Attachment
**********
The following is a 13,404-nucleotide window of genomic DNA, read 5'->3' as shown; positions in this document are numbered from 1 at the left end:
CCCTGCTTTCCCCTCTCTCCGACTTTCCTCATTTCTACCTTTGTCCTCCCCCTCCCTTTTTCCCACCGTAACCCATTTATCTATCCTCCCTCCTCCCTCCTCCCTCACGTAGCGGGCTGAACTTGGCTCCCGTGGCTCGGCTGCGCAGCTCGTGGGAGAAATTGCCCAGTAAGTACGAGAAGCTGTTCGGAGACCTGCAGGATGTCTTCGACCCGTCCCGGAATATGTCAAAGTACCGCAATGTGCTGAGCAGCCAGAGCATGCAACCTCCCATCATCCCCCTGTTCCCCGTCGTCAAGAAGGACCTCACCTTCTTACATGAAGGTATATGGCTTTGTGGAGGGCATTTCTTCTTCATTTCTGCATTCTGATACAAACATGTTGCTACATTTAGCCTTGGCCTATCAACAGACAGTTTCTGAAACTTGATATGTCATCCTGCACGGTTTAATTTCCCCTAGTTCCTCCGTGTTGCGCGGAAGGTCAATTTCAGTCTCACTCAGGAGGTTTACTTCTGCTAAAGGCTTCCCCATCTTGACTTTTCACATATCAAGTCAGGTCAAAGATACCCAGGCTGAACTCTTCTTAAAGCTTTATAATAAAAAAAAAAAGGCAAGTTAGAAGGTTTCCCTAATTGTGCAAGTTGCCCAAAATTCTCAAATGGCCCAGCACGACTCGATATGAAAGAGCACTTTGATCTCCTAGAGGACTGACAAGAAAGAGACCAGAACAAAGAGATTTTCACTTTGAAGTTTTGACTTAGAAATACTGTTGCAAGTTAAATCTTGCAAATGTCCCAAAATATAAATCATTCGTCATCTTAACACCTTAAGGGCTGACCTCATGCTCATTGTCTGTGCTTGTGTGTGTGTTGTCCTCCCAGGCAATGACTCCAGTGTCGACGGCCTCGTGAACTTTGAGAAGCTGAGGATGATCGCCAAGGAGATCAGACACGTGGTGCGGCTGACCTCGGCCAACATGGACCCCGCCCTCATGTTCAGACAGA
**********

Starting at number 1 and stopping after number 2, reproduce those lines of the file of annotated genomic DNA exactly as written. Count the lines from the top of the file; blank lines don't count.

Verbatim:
The following is a 13,404-nucleotide window of genomic DNA, read 5'->3' as shown; positions in this document are numbered from 1 at the left end:
CCCTGCTTTCCCCTCTCTCCGACTTTCCTCATTTCTACCTTTGTCCTCCCCCTCCCTTTTTCCCACCGTAACCCATTTATCTATCCTCCCTCCTCCCTCCTCCCTCACGTAGCGGGCTGAACTTGGCTCCCGTGGCTCGGCTGCGCAGCTCGTGGGAGAAATTGCCCAGTAAGTACGAGAAGCTGTTCGGAGACCTGCAGGATGTCTTCGACCCGTCCCGGAATATGTCAAAGTACCGCAATGTGCTGAGCAGCCAGAGCATGCAACCTCCCATCATCCCCCTGTTCCCCGTCGTCAAGAAGGACCTCACCTTCTTACATGAAGGTATATGGCTTTGTGGAGGGCATTTCTTCTTCATTTCTGCATTCTGATACAAACATGTTGCTACATTTAGCCTTGGCCTATCAACAGACAGTTTCTGAAACTTGATATGTCATCCTGCACGGTTTAATTTCCCCTAGTTCCTCCGTGTTGCGCGGAAGGTCAATTTCAGTCTCACTCAGGAGGTTTACTTCTGCTAAAGGCTTCCCCATCTTGACTTTTCACATATCAAGTCAGGTCAAAGATACCCAGGCTGAACTCTTCTTAAAGCTTTATAATAAAAAAAAAAAGGCAAGTTAGAAGGTTTCCCTAATTGTGCAAGTTGCCCAAAATTCTCAAATGGCCCAGCACGACTCGATATGAAAGAGCACTTTGATCTCCTAGAGGACTGACAAGAAAGAGACCAGAACAAAGAGATTTTCACTTTGAAGTTTTGACTTAGAAATACTGTTGCAAGTTAAATCTTGCAAATGTCCCAAAATATAAATCATTCGTCATCTTAACACCTTAAGGGCTGACCTCATGCTCATTGTCTGTGCTTGTGTGTGTGTTGTCCTCCCAGGCAATGACTCCAGTGTCGACGGCCTCGTGAACTTTGAGAAGCTGAGGATGATCGCCAAGGAGATCAGACACGTGGTGCGGCTGACCTCGGCCAACATGGACCCCGCCCTCATGTTCAGACAGA